No less an authority than Jerry Lewis wrote, in his underappreciated primer The Total Film-Maker, that the movies began with slapstick. For Lewis, Hollywood started when the Keystone Kops tripped over a well-placed banana peel. Physical comedy remained part of film and TV throughout the 20th century: Buster Keaton’s head near-missing a swinging plank; Moe snatching Larry’s nose in a pair of pliers; Chevy Chase stumbling over an ersatz Oval Office desk. In this sense, Jackass extends longstanding traditions into the DV age. The new twist here, of course, is that there are no pratfalls or pulled punches. When one of Jackass‘s endlessly giggling suburban badasses slaps another across the head, that sharp thwack is real. It’s funny, as the old saying goes, because it’s true.
Shrewdly, the Jackass gang didn’t mess with their established formula in the transition to the big screen. Their feature debut plays like a longer episode of the show, with unbleeped obscenities and unfuzzed nudity. (There’s more male nakedness here than in all three Porky‘s combined, and enough jockstraps to fill a year of Honcho.) The structure is ruthlessly efficient: no plot, no characters, no sets, and no downtime—just one sight-gag right after another. Some of the best are quick visual one-liners, as when Johnny Knoxville trampolines into a ceiling fan, or attaches fireworks onto the heels of his roller skates to create ill-fated, Wile E. Coyote-style “rocket skates” that fuzz, spark, then slam his face onto the pavement.
Others involve elaborate Candid Camera set-ups that draw unwitting bystanders into the chuckle zone for some classic reaction-shot japes—though more often than not, it’s the Jackass crew themselves who bear the brunt of humiliation. One cringingly hilarious sequence involves a matchbox car, a condom, a handful of personal lubricant, and a trip to the doctor’s for an emergency X ray. Even die-hard self-mutilator Steve-O declines to serve as the butt of that particular gag. But not all the jokes are purely pain-based. There’s a noticeable Spike Jonze pop-surreal touch when the group heads to Japan—mythical land of the easily bewildered—and skateboards down a busy commercial district dressed in grubby panda suits. One of the film’s producers, Jonze himself appears in a bit in which he and two other guys blow a chunk of the budget on latex senior citizen full-body masks and Rascal scooters, then set off through city streets seeking mischief.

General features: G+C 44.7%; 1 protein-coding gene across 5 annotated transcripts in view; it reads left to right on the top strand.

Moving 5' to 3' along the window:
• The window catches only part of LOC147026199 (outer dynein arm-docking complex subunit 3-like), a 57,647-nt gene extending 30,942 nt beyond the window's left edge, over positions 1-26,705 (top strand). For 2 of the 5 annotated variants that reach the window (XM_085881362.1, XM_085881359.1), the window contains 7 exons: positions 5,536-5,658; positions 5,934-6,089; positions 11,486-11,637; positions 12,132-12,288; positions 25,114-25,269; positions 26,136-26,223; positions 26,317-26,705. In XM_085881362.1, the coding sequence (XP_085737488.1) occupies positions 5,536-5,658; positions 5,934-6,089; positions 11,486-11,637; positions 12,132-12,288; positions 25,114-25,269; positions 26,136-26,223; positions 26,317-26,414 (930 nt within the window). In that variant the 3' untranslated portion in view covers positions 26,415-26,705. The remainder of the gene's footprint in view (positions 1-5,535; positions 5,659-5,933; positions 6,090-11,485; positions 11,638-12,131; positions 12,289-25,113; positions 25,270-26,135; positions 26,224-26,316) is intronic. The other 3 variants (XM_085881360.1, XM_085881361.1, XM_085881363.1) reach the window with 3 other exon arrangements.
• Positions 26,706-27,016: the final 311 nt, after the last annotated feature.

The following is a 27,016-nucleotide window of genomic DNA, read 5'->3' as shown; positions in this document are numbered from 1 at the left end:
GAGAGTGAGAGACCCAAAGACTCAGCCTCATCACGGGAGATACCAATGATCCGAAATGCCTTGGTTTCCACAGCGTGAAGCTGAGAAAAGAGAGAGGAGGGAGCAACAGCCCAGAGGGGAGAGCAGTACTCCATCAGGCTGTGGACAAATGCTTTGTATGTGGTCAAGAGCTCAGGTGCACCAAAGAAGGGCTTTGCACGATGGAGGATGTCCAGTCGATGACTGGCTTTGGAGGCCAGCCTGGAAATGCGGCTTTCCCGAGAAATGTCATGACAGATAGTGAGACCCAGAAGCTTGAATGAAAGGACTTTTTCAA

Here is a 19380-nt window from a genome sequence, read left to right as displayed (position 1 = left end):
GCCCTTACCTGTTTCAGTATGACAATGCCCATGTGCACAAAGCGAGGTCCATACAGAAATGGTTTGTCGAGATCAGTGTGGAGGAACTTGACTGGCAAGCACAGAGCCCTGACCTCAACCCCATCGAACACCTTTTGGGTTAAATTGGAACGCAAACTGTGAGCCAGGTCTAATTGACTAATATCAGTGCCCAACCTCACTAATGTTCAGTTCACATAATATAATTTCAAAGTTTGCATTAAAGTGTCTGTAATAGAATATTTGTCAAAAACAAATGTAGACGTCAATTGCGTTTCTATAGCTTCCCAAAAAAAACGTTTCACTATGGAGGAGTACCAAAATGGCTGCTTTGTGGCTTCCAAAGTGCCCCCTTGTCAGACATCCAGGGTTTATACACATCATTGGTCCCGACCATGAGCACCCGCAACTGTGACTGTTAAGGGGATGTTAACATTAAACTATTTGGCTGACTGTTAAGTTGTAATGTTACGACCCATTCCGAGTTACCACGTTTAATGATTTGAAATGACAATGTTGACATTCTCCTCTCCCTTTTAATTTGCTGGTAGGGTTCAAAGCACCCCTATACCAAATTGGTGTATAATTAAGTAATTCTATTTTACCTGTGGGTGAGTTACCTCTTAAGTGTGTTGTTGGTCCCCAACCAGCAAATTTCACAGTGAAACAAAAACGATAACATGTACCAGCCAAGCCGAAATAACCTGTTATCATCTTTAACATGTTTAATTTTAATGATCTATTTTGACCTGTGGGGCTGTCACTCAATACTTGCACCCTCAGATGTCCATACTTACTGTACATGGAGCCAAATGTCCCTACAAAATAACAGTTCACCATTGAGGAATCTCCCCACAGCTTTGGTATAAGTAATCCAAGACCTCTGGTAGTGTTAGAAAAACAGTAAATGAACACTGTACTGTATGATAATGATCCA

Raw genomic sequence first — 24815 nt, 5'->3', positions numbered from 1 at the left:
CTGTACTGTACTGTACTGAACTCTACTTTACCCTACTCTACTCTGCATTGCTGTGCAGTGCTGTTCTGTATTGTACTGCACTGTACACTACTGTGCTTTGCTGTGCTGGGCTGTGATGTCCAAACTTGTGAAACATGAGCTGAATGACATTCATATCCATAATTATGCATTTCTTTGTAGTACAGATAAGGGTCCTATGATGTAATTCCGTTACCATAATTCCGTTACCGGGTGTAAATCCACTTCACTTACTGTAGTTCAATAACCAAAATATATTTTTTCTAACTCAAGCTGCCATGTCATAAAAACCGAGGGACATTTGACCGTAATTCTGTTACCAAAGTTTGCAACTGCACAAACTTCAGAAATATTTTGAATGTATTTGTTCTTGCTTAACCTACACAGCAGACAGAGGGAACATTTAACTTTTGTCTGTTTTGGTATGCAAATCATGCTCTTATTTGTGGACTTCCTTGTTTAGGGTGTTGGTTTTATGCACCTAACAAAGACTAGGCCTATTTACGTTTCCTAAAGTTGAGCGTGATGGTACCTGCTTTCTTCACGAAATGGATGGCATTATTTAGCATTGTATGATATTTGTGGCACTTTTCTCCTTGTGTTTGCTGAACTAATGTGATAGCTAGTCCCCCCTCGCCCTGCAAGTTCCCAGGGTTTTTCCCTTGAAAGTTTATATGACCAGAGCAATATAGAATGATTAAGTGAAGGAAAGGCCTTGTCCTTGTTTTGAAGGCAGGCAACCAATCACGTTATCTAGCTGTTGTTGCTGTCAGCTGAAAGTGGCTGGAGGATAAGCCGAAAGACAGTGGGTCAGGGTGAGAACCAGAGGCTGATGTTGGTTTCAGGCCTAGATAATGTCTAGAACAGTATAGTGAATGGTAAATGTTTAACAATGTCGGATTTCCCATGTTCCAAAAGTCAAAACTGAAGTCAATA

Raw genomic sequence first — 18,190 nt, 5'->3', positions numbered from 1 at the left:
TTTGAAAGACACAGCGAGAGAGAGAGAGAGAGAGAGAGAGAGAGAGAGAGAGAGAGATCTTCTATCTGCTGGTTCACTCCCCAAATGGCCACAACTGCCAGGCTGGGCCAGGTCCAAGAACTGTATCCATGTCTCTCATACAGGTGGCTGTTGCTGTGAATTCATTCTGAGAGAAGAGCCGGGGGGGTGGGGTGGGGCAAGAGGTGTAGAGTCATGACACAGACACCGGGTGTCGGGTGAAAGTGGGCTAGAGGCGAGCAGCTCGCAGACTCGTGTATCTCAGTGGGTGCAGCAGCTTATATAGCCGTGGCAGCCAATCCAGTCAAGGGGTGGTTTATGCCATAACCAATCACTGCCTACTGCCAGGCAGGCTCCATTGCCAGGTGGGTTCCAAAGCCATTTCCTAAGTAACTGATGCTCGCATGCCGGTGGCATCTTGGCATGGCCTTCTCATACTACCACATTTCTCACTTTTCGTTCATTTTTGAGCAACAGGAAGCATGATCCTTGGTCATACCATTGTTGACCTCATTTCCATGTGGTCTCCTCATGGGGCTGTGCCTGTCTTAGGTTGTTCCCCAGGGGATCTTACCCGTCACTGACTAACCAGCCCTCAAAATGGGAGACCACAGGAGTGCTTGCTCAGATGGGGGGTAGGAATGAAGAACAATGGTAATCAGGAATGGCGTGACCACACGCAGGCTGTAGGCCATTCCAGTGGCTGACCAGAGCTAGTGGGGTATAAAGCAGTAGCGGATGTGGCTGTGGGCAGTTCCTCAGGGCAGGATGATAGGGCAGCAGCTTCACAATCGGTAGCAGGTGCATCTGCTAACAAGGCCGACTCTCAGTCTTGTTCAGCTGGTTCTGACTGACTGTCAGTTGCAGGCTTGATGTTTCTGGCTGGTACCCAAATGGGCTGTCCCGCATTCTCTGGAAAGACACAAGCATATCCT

MTV would surely love to claim Jackass as a mutant by-product of its Real World franchise, but its roots lie elsewhere. Knoxville began by testing self-defense products on a video for skateboard magazine Big Brother; other participants cut their teeth in the skater-heavy CKY video-prank series. Their self-destructive brand of docu-comedy emerged as a bizarrely elaborate version of a skateboard-video mainstay: slam sections, in which footage of guys fucking up and hitting concrete are anthologized for brutally sympathetic comic relief. Jackass‘s appeal draws on another aspect of skate culture: the notion of twentysomething misfits—with no girls in sight—still living the dream of overgrown-teenager class-clown shtick. But Jerry Lewis believed that the childish pleasures of getting retarded were not simply at the root of great comedy; schlemiel-ing is also a form of psychological resilience. “I am nine years old when performing comedy,” he wrote. “At that age, hurt is possible, but degradation is seldom possible.”